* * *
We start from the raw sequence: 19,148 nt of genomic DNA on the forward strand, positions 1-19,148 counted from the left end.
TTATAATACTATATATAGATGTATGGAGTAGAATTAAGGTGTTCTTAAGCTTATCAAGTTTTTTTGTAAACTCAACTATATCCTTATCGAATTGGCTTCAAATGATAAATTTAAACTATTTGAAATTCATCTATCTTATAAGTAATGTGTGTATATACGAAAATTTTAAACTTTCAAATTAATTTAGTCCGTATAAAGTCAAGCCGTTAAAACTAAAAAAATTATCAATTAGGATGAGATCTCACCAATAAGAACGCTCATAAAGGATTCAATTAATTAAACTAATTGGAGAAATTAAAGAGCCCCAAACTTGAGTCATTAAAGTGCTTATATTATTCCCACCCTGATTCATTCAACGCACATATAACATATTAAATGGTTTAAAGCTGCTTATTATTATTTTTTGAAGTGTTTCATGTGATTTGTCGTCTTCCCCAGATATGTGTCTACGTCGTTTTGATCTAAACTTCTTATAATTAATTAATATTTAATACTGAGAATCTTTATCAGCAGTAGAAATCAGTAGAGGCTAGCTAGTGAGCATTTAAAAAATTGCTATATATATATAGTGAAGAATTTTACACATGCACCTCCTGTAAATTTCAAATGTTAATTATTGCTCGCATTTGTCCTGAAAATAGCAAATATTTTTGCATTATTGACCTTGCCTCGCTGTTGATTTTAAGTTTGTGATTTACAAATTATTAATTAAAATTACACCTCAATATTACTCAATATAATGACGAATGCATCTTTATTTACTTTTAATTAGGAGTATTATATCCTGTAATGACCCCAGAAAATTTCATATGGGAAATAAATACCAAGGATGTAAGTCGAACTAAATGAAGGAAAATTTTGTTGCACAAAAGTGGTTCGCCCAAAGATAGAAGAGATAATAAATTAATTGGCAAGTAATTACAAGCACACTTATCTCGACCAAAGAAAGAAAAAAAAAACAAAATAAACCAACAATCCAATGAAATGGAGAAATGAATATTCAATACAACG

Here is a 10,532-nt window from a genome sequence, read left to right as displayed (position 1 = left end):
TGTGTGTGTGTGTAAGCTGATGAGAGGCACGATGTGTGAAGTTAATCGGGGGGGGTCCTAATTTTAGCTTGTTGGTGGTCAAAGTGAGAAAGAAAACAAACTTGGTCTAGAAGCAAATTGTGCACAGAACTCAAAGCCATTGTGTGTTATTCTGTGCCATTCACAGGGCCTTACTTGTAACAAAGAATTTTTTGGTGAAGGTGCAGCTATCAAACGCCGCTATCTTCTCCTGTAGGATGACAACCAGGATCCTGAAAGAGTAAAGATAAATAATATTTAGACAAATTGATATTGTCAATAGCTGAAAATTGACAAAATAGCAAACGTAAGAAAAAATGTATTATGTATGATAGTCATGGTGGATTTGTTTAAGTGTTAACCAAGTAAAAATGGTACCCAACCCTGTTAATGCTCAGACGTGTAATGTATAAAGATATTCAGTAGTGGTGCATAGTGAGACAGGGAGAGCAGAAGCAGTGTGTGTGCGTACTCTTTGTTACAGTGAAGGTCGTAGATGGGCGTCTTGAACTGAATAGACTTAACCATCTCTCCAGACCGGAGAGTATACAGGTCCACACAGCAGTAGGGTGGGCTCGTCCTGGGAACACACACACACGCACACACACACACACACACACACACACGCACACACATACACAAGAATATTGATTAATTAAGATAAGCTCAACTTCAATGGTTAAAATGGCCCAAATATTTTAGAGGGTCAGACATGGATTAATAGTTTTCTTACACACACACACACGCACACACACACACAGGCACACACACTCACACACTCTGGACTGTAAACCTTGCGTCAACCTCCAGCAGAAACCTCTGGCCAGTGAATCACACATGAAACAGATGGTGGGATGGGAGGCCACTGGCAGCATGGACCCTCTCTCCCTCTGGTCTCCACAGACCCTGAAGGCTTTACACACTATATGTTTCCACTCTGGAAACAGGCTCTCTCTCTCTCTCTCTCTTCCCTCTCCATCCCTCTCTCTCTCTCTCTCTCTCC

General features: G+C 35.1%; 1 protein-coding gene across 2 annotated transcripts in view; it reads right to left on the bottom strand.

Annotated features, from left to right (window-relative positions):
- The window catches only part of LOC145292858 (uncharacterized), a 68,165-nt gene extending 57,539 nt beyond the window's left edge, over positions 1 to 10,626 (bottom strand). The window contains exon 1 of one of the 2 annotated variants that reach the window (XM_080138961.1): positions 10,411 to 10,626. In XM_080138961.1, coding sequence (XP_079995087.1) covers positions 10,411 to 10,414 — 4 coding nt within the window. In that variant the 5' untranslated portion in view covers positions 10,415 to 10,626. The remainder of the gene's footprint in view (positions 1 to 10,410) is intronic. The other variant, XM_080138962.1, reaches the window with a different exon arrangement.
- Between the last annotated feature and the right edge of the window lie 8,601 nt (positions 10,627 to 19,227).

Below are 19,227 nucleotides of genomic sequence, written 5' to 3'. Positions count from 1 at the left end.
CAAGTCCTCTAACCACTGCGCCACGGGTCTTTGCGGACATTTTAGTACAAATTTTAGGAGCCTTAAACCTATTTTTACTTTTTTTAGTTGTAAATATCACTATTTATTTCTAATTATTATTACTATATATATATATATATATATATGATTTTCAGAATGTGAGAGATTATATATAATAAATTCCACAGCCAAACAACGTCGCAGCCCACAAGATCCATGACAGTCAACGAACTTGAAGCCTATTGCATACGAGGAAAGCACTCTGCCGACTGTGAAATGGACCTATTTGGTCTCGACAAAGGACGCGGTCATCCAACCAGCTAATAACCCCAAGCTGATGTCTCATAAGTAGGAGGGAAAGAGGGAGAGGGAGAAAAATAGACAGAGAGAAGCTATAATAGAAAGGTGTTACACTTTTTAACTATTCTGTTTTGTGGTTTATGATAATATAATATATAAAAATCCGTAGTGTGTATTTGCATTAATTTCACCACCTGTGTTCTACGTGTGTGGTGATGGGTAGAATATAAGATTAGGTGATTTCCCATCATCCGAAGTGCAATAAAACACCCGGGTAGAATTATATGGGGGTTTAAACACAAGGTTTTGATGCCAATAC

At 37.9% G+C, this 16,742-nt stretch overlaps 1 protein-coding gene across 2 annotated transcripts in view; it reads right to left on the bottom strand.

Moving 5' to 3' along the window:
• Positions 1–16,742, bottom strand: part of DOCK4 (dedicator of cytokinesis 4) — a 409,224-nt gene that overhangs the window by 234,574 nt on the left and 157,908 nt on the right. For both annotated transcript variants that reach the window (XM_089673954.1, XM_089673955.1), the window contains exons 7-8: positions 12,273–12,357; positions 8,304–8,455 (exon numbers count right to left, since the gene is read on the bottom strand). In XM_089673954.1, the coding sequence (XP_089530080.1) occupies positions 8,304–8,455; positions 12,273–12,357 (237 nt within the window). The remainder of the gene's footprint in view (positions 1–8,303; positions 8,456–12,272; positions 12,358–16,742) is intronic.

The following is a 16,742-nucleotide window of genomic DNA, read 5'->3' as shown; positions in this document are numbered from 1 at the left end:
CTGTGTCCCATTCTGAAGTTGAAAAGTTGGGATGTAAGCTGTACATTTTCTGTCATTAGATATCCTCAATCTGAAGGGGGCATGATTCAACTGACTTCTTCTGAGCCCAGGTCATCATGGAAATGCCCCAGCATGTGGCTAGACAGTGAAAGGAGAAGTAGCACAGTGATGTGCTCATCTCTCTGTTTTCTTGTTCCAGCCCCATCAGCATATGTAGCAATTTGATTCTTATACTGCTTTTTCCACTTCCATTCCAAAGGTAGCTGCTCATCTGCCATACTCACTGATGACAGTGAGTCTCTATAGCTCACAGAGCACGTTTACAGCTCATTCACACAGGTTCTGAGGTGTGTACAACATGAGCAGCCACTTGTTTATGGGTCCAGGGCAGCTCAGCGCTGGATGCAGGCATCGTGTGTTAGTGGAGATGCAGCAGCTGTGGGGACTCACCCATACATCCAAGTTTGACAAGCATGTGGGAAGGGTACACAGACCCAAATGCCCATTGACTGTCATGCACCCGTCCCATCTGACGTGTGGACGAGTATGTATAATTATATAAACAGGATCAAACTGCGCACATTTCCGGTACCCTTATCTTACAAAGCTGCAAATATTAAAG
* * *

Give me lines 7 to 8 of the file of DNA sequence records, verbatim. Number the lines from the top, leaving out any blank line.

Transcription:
- The window catches only part of LOC145292858 (uncharacterized), a 68,165-nt gene extending 57,539 nt beyond the window's left edge, over positions 1 to 10,626 (bottom strand). The window contains exon 1 of one of the 2 annotated variants that reach the window (XM_080138961.1): positions 10,411 to 10,626. In XM_080138961.1, coding sequence (XP_079995087.1) covers positions 10,411 to 10,414 — 4 coding nt within the window. In that variant the 5' untranslated portion in view covers positions 10,415 to 10,626. The remainder of the gene's footprint in view (positions 1 to 10,410) is intronic. The other variant, XM_080138962.1, reaches the window with a different exon arrangement.
- Between the last annotated feature and the right edge of the window lie 8,601 nt (positions 10,627 to 19,227).